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MikeH  MikeH is offline
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Join Date: 03 Nov 2007
Location: Oregon USA
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MikeH 

Kwaw wrote
Quote:
Without further information the safest thing to say is that c.1890 sees the return of the Type 1 by two different publishers, H. Pussey (c.1880-1890) and B. P. Grimaud (1890).
Kwaw wrote
Quote:
So it seems to me, that many of the card games originally published by H. Pussey, were later adapted and published by Grimaud. So I suspect that the H. Pussey Etteilla I was first, then the Grimaud?
It seems to me that the safest thing to say is that Pussey and Grimaud are both documented as putting out the Grand Etteilla I, in much the same form as the original (excepting only a sunburst on card 1 and clothing on the devils of card 14), as hand-colored engravings sometime before the introduction of the tax stamp of April 1890. In the case of Grimaud, that would mean sometime between 1851 and 1890. [Added later:] For Pussey, thanks to your detective work since you wrote the first quote above, it could have been even earlier.

Kaplan in vol. 2, p. 403 (described p. 401) has pictures of a Grand Etteilla (owned then by him) exactly like the ones at the BnF except for not having the double numbers in cards 13-17. He dates it as "mid to late nineteenth century", but before the tax-stamp. The publisher is unknown. He says (p. 101) it is a combination of lithography plus stencil for the coloring. It is possible that one of our publishers, or someone else, put out such an edition, without the double numbers, before the ones at the BnF.

On the other hand we have found no documentary evidence of any "mid-nineteenth century" Grand Etteilla in the museum databases. Also, the original purchasers, d'Allemagne for the Pussey and Georges Marteau for the Grimaud, were both serious collectors, if rather young in 1890 (27 and 32). They would likely have bought earlier editions if they could. But it is also possible that neither of the collectors thought, or were able, to get an earlier printing of what they had, or an earlier edition (without the double numbers).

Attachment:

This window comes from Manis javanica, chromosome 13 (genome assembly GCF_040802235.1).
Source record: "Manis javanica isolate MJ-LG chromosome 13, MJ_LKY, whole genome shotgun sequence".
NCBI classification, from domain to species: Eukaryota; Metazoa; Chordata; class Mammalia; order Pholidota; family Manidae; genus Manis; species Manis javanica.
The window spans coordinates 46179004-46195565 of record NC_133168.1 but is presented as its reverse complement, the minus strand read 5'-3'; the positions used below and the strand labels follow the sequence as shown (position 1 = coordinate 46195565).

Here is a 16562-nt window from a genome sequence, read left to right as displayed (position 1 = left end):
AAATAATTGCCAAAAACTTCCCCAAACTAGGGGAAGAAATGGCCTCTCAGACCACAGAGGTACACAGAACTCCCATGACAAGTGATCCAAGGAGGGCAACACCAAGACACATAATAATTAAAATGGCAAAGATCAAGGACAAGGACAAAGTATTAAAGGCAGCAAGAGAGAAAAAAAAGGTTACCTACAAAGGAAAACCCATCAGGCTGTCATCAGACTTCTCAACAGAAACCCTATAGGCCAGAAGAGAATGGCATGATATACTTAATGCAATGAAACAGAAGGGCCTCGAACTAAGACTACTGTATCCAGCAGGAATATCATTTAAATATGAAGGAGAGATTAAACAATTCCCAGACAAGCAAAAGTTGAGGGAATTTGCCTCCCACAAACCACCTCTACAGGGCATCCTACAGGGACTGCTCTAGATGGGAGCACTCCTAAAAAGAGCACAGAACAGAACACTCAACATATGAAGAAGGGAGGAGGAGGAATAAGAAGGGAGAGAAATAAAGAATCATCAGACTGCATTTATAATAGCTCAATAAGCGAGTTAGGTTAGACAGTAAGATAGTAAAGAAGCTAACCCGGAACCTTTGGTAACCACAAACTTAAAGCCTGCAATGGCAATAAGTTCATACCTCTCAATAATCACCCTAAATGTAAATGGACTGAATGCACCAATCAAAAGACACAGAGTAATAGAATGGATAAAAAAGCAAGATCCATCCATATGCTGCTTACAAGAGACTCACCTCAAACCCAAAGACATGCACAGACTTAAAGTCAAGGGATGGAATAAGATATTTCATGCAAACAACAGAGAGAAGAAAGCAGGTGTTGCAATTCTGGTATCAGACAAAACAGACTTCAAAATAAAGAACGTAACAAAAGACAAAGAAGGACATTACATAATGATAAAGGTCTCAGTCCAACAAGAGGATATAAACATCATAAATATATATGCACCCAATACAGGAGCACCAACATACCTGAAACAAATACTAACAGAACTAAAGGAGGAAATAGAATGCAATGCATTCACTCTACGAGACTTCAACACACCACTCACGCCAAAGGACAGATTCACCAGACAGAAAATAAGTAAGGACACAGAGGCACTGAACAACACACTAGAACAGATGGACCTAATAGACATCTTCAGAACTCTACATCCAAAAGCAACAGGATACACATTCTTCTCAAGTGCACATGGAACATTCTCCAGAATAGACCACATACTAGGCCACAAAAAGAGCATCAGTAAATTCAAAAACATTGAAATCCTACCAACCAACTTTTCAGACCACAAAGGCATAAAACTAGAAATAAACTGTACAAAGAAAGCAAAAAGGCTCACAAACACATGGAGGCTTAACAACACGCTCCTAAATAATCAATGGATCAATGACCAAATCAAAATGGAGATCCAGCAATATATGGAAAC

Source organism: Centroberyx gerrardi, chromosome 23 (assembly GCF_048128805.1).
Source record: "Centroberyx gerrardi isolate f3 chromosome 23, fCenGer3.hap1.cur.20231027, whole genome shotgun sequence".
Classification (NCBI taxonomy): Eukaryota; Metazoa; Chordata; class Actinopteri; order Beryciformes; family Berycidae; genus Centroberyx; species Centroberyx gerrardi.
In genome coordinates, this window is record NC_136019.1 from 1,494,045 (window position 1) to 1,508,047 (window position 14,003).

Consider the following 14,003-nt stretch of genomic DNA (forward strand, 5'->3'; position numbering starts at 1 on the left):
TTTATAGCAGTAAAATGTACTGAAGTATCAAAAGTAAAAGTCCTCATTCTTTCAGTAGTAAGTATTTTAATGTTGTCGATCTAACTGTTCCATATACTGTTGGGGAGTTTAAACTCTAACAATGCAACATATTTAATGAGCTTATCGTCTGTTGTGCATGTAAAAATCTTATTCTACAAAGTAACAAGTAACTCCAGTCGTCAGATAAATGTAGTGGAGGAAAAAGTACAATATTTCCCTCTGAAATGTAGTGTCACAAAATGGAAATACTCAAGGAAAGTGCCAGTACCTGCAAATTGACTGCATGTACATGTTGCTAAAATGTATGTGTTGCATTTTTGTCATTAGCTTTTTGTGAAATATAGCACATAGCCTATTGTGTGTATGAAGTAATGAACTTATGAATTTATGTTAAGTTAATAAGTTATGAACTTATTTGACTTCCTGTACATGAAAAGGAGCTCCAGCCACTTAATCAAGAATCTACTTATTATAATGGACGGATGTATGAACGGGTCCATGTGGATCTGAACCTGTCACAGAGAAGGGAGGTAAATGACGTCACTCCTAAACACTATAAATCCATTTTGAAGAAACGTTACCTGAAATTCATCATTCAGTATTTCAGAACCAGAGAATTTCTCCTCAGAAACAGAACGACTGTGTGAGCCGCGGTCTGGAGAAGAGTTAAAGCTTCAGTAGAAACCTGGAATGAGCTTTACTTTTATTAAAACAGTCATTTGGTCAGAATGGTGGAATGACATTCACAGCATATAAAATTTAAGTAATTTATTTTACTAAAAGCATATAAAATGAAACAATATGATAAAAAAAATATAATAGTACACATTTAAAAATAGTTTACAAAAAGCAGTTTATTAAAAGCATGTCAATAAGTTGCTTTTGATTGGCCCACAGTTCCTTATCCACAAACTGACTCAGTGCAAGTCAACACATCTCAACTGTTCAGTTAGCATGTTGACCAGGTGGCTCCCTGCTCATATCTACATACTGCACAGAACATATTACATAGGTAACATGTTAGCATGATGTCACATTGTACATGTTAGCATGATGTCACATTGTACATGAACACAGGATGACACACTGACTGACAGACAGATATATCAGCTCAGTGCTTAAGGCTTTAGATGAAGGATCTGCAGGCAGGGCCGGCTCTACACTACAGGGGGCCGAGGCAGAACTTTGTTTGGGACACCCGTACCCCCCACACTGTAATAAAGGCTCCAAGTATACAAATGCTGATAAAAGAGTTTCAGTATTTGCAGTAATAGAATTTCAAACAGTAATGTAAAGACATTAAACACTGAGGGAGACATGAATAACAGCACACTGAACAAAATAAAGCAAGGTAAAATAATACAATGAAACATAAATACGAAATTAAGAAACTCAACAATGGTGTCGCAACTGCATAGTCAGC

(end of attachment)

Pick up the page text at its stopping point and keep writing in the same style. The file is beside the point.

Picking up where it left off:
It may be of interest that the 1969 and current decks put out under the Grimaud label follow the coloring of Pussey's at the BnF (except for the green body of water on card 3) more than that of their own 1890 production there. Except for that, Pussey's is rather obviously superior. Was Pussey bought out by Grimaud?

Kaplan also has pictures of a German Grand Etteilla deck he says is "mid-nineteenth century" (p. 401), printed by lithography and hand colored. There is no sunburst, the little devils are nude, and the double numbers are there. The reversed keywords are upright at the bottom of the cards. The reversed for card 1 is "Der Forschende" (the Search); all keywords are in German and in script. This might be the deck by Hisler that DDD give as 1793. Or perhaps a reprint by someone.
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